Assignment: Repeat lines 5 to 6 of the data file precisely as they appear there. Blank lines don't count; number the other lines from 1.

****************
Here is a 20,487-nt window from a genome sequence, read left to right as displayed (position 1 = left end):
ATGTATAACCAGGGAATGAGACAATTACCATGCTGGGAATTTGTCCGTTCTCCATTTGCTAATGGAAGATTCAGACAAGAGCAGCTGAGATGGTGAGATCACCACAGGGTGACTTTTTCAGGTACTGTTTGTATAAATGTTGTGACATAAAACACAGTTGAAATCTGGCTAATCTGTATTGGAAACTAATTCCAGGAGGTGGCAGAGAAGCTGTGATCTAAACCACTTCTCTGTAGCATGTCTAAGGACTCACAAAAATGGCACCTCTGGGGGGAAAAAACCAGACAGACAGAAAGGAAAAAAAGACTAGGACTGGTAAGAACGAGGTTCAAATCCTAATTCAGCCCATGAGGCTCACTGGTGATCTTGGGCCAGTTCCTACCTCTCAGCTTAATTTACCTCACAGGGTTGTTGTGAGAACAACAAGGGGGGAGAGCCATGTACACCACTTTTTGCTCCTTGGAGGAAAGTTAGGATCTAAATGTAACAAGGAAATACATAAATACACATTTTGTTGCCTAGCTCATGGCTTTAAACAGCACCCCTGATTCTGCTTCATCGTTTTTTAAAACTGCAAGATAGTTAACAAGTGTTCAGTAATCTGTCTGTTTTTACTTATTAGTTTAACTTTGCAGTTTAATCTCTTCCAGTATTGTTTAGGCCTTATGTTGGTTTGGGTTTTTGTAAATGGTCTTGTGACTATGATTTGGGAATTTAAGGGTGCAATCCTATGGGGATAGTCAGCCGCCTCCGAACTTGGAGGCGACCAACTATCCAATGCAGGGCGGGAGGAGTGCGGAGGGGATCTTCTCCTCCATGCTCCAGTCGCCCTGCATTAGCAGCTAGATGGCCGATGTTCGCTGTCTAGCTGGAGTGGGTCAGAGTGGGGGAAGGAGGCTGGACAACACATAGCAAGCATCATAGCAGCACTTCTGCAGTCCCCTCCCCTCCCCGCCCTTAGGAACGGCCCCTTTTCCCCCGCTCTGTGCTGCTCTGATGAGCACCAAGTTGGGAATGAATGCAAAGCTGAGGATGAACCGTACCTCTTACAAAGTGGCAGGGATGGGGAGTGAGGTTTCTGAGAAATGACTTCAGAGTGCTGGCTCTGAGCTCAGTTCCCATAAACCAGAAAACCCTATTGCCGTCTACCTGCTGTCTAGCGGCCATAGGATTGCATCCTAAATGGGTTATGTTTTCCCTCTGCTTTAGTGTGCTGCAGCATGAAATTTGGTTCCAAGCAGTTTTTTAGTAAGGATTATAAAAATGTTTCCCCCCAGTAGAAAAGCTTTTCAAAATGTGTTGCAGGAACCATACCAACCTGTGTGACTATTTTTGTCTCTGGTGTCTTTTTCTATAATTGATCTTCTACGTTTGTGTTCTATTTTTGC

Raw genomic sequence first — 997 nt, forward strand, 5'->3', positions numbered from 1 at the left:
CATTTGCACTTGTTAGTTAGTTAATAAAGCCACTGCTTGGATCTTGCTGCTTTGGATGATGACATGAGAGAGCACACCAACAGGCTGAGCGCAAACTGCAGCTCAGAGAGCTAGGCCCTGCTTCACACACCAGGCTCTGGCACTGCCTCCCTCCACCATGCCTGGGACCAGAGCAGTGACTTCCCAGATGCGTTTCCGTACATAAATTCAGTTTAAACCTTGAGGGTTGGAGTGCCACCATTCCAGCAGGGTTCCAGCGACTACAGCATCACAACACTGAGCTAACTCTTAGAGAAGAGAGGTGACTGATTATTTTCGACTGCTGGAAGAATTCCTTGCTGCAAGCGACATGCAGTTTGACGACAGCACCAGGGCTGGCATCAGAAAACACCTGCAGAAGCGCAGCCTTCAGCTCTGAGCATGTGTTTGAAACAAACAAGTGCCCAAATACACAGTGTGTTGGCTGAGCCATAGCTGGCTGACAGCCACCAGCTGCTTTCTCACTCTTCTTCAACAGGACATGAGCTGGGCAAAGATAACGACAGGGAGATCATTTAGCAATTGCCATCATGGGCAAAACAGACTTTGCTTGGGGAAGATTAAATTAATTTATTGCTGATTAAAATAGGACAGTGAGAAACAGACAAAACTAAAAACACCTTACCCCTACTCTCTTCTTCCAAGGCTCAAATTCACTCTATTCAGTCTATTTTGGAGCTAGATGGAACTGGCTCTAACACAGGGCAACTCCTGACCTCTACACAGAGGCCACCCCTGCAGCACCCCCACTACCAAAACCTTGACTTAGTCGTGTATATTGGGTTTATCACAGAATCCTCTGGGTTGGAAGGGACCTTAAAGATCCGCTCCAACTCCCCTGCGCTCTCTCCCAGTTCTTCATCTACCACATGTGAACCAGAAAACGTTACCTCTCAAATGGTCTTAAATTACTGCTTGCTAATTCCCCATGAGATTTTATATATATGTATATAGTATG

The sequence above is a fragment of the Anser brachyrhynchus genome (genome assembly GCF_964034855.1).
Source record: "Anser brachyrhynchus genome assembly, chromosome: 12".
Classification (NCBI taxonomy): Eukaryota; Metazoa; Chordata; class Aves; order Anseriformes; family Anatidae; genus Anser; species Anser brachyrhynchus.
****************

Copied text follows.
The sequence above is a fragment of the Anser brachyrhynchus genome (genome assembly GCF_964034855.1).
Source record: "Anser brachyrhynchus genome assembly, chromosome: 12".